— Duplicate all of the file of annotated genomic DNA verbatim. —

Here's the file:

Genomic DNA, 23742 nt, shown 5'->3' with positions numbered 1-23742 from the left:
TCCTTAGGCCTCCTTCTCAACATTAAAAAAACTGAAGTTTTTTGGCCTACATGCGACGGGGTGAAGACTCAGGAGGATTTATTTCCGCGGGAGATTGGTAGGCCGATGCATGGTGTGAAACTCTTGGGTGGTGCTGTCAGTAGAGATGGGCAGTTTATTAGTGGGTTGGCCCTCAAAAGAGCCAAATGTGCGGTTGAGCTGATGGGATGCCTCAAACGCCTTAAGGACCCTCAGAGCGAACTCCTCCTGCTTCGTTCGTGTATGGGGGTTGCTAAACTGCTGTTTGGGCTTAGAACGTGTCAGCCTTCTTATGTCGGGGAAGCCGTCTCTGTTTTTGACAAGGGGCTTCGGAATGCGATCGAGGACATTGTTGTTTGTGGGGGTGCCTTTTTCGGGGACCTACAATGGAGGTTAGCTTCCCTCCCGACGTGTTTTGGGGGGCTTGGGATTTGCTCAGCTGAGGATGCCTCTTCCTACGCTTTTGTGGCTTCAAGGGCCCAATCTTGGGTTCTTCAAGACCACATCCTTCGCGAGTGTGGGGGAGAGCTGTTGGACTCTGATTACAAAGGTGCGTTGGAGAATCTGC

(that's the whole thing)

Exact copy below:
Genomic DNA, 23742 nt, shown 5'->3' with positions numbered 1-23742 from the left:
TCCTTAGGCCTCCTTCTCAACATTAAAAAAACTGAAGTTTTTTGGCCTACATGCGACGGGGTGAAGACTCAGGAGGATTTATTTCCGCGGGAGATTGGTAGGCCGATGCATGGTGTGAAACTCTTGGGTGGTGCTGTCAGTAGAGATGGGCAGTTTATTAGTGGGTTGGCCCTCAAAAGAGCCAAATGTGCGGTTGAGCTGATGGGATGCCTCAAACGCCTTAAGGACCCTCAGAGCGAACTCCTCCTGCTTCGTTCGTGTATGGGGGTTGCTAAACTGCTGTTTGGGCTTAGAACGTGTCAGCCTTCTTATGTCGGGGAAGCCGTCTCTGTTTTTGACAAGGGGCTTCGGAATGCGATCGAGGACATTGTTGTTTGTGGGGGTGCCTTTTTCGGGGACCTACAATGGAGGTTAGCTTCCCTCCCGACGTGTTTTGGGGGGCTTGGGATTTGCTCAGCTGAGGATGCCTCTTCCTACGCTTTTGTGGCTTCAAGGGCCCAATCTTGGGTTCTTCAAGACCACATCCTTCGCGAGTGTGGGGGAGAGCTGTTGGACTCTGATTACAAAGGTGCGTTGGAGAATCTGC